Conversion to a new religion can manifest itself as an all-truths-suddenly-revealed-slap-on-the-forehead-and-fall-back-into-the-arms-of-fellow-believers moment of ecstasy or a more gradual and rational process of coming to see the light of a new day dawning.
My rebirth as a member the motivational sect founded by Dr. Rudolf Diesel, who surely sits at the right hand of the automotive godhead - at least now that his engine design has undergone a suitable ritual of purification - has been of the latter type.
My earlier writings describing the abominations of diesels - their hammer and anvil demon chatter accompanied by the sulphurous stink of the netherworld that trailed behind in a blue-tinged veil - had validity in their time.
The diesels of decades ago were truly rather nasty devices that plagued owners with all sorts of devilments in return for a small fiscal reward in driving economy. I could never fathom why anybody would, for a couple of hundred bucks a year, suffer the diesel engine's downsides. Those who were enthusiastic about them tended to be of a wild-eyed messianic bent.
My not-exactly-an-epiphany began a few years ago when I drove across Kazakhstan in a diesel-powered Mercedes-Benz E-Class taxi that went very fast while using very little fuel. It continued with Volkswagen's latest-generation "oil-burners" - as car guys for decades disparagingly called them - and then the subject of this review, the new-for-2011 Mercedes-Benz E 350 BlueTec.
But what finally opened my eyes was driving around the Scottish Highlands a few weeks ago in a 2.0-litre, diesel-engined, six-speed manual equipped Ford S-Max (a kind of compact multi-seat minivan) that kept doing that thing with its onboard mileage meter wherein the distance to empty magically increases as you drive along.
Comfortable, competent and roomy, this Eveready Energizer Bunny of vehicles returned a quite amazing average of 48 mpg (5.8 litres/100 km) and was eminently driveable in all situations. I'm sure many Canadians could happily live with a vehicle like the S-Max given its 1,000-km-plus range and current fuel costs.
Not as many, however, have the wherewithal to choose a Mercedes-Benz E 350 BlueTec and if they do, should they?
Well, the fact it's the latest-generation E-Class speaks for itself. This is, down through the generations, one of the classiest and most stylish iterations of Mercedes' mainstream, four-door sedan. With a quiet, roomy, understated "first-class" style cabin accoutered in leather and wood and, in our $70,900 test unit, fitted with all the amenities, including a comprehensive assortment of the latest electronics to entertain you, allow you to communicate and keep you safe, and a family-sized trunk out back.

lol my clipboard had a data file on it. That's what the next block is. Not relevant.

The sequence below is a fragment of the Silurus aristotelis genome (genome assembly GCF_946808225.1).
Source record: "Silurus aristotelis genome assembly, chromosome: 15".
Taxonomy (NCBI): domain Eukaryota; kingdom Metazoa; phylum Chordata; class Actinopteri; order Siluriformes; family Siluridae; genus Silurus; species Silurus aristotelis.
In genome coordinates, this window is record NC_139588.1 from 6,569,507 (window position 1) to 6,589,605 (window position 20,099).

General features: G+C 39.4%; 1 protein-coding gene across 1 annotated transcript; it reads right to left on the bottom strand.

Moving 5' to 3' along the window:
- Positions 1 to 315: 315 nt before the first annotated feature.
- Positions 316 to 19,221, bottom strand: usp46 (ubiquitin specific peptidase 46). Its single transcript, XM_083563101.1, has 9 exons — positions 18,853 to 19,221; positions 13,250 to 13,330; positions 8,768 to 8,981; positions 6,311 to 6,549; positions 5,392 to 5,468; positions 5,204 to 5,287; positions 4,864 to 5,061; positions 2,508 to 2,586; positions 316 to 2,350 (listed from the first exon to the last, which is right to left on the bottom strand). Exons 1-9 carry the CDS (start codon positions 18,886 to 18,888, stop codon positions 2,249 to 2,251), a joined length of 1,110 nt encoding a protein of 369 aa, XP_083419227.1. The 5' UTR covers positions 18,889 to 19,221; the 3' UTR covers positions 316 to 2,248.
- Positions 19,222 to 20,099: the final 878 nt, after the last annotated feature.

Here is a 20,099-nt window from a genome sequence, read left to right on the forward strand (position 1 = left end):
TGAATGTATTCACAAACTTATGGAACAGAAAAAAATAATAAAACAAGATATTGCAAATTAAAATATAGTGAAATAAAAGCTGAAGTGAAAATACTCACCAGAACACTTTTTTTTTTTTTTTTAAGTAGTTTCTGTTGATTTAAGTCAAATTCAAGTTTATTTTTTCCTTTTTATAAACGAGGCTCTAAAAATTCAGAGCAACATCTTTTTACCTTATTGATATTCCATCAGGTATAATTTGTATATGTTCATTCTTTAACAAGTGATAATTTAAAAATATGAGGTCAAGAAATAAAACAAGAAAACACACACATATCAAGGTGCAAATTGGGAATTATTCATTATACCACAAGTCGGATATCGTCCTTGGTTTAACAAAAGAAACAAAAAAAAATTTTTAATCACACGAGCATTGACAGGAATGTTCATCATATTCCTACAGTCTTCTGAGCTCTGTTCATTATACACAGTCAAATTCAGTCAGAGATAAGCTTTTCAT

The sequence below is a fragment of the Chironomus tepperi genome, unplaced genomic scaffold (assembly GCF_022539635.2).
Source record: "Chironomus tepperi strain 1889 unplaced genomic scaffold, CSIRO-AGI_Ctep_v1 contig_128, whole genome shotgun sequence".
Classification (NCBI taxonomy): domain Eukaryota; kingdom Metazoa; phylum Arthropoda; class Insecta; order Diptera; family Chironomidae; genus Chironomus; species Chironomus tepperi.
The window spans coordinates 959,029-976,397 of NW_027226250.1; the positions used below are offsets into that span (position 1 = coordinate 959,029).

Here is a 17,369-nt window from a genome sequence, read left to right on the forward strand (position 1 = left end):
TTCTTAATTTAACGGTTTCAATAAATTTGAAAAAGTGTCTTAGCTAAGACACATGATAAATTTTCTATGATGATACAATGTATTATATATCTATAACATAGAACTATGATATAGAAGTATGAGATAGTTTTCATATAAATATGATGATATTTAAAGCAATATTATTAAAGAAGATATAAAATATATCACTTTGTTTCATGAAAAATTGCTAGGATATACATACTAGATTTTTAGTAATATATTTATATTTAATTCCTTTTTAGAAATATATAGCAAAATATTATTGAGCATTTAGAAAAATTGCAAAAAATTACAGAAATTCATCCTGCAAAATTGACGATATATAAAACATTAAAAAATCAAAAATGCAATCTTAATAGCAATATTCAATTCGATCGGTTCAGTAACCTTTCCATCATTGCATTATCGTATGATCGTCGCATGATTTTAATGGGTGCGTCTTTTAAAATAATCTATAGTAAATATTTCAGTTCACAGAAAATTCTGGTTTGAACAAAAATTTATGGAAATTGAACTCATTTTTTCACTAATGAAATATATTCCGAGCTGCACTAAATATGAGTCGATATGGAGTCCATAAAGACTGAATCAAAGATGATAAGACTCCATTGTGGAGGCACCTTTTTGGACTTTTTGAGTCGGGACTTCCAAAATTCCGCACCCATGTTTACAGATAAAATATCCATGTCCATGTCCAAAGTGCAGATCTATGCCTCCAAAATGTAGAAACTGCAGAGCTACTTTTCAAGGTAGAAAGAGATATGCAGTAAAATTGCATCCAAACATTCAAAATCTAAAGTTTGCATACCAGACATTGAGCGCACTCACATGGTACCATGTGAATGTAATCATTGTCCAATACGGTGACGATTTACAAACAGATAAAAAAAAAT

Okay, but with perfectly good gas engines on offer should you go diesel with the E 350?
At $62,500, the E 350 BlueTec is priced essentially the same as the V-6-engined gasoline version, but comes with rear-drive-only, not the all-wheel-drive system standard on all models except the E63 AMG. And that's a trade-off that merits some serious consideration. Given Canadian winters, I'd want the benefits of diesel accompanied by drive to all four wheels.
Engine performance simply isn't an issue. The high-tech, 3.0-litre diesel in the E 350 starts promptly and its diesel rattle, while still evident, is very much muted.
Its rating of 210 hp isn't impressive but its torque production of 400 lb-ft certainly is, and the seven-speed automatic translates this into fluid around-town drivability with plenty of punch available when required. The diesel gets to 100 km/h in 7.8 seconds, while the V-6 gas engine is a pretty much irrelevant half a second quicker.
Fuel price doesn't likely impact the buyer of a Merc E-Class as much as the average Canadian, but nobody likes to waste money and the BlueTec engine delivers great ratings of 9.7 litres/100 km city and 6.1 highway. Figures you might actually come close to in the real world, and which would give the car a theoretical range of about 1,300 km on an 80-litre tank of fuel.
An E 350 premium-gas fuelled V-6 posts ratings of 12.7 city/8.3 highway. In Toronto in late May, when I was driving the car, regular was going for $1.25-$1.31, premium for $1.33-$1.45 and diesel for $1.19-$1.25.
To my mind the lack of AWD is the only reason not to opt for the diesel E 350, but there's also no really compelling reason to do so for those who can afford this class of car.
Which brings us to that little matter of filling it up, which is - if you can't enlist a lackey to do it for you - diesel's one remaining downside.
Unlike Europe, where most pumps provide both fuels, here you have to go to a separate diesel pump where you often stand on oily-slick concrete and handle a nozzle that will deposit smelly fuel residue on your hands or gloves. I'd put up with this if the smell reminded me of how much money I was saving driving a VW, but not perhaps if I could afford a Mercedes E 350.
2011 Mercedes-Benz E 350 BlueTec
Type: Luxury sedan
Base price: $62,500; as tested, $70,900
Engine: 3.0-litre, DOHC, V-6 turbo-diesel
Horsepower/torque: 210 hp/ 400 lb-ft
Transmission: Seven-speed automatic
Fuel economy (litres/100 km): 9.7 city/6.1 highway; diesel fuel
Alternatives: Audi A6 , BMW 5-Series, Lexus GS, Lincoln MKS, Volvo S80, Infiniti M, Jaguar XF (none available with diesel engines)
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